The best-known wine from Emilia-Romagna is Lambrusco. And I know you just groaned. Out loud. But hang on. Having talked last week about how Americans, by nature, have sweet palates and that there is a massive trend in wine in this country toward more sweet wines, I figure we should take a look at this one. Of course, many of us remember Lambrusco as a cheap, sweet red wine that we drank when we didn’t know any better or couldn’t afford any better. If we try it again, now, maybe we’ll find that it’s a perfect warm weather quaffer, just right for grilling menus, fried seafood and much more.
Lambrusco is the name of the wine, but it is also the name of the grape variety that makes it. There are many versions of where the name came from. My favorite is the story by Luigi Bertelli who wrote a verse about Lambrusco. This version says that during the war between Bologna and Modena over the possession of the Stolen Bucket, Venus, Mars and Bacchus all came to support the Modena side. On their way to the fighting, the three deities stopped at a local inn to eat. When Bacchus ordered the wine, the inn keeper asked him if he preferred sweet or dry. Bacchus replied that he loved dry- “Io l’amo brusco.” Lambrusco. (True or not, that’s a great story and I’m sticking to it! And who fights over a stolen bucket anyhow?)
There is archaeological evidence that shows the Etruscans, who pre-dated the Greeks and the Romans, cultivated Lambrusco vines. In Roman times, these vines were highly valued because they produced such a large amount of grapes. Lots of grapes means lots of wine. The ancient romans used the term “labrusca vitis” to describe the wild vines that grew around the borders of cultivated fields. Virgil, Cato and Varro all mentioned Lambrusco vines in their writings. In the 14th century, a Bolognese author, Pier de’Crescenzi, was the first to discuss the wine that came from all these vines. From that point on, Lambrusco became one of the most important wines in Italy. And one of the most widely consumed wines in the world.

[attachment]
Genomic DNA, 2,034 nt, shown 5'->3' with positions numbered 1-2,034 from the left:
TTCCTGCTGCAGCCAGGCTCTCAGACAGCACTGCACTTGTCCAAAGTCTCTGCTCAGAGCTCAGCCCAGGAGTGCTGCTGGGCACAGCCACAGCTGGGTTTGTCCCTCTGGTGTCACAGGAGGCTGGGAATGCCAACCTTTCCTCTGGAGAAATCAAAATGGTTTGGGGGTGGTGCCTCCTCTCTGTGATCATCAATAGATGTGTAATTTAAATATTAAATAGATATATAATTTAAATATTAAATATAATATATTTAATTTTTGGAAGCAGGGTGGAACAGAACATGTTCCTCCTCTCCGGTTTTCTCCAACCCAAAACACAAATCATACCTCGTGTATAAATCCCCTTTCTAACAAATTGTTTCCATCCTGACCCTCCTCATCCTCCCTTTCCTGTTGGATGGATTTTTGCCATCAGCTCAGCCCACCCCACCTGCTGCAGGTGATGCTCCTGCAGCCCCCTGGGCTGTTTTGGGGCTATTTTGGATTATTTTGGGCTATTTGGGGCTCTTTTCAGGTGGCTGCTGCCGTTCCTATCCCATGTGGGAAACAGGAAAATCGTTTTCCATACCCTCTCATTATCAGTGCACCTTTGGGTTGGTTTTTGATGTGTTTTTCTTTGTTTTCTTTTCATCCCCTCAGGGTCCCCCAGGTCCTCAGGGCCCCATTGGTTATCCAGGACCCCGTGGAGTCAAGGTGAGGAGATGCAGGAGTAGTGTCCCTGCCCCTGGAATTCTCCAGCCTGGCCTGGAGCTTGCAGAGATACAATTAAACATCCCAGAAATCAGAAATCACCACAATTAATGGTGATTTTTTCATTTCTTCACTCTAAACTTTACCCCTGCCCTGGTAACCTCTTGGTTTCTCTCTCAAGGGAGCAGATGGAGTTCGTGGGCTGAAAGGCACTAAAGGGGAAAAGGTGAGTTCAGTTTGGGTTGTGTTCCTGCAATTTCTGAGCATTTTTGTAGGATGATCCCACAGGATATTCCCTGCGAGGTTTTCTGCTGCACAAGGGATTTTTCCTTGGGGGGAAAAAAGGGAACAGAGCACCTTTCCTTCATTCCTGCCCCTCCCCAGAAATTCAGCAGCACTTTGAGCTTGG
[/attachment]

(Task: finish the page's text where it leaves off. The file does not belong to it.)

Our Lambrusco comes from the Cavicchioli family. This family has been growing grapes in the Modena province of Emilia-Romagna for over a century. In 1928, Umberto Cavicchioli started using his family name on their bottles. The bottles now have that date on them His two grandsons, Sandro and Claudio, are still part of the business today. (Sandro runs the commercial side of things and Claudio is the wine maker.) They are one of the largest land owners in the area with 95 hectares (1 hectare is 2.471 acres). Of the six varieties of Lambrusco grapes, 70 hectares are planted in the prized Sobrara variety. The family focus is on vineyard ownership, low yields from their vines and DOC (the top legal level for Italian wines) production.
The Cavicchioli Lambrusco we have is designated “Lambrusco di Modena.” It is slightly frizzy, “frizzante,” semi-sweet, “amabile,” and, truly, quite good. It is made from five varieties of Lambrusco grapes, each bringing its own flavors to the wine, and vinified with a short, cold fermentation. The slight foam that forms when you pour it is violet colored and the flavors are berries and flowers. I happen to have (not really, I always have) some spicy salami in the house today. Sliced up and sipping the well-chilled Cavicchioli Lambrusco, I have an excellent Sunday afternoon. I plan on doing this again. Be brave and try it yourself. Go back all those years. Now that we’ve learned how to control our drinking, there’s no need to worry about the afterwards.
By Celia Strong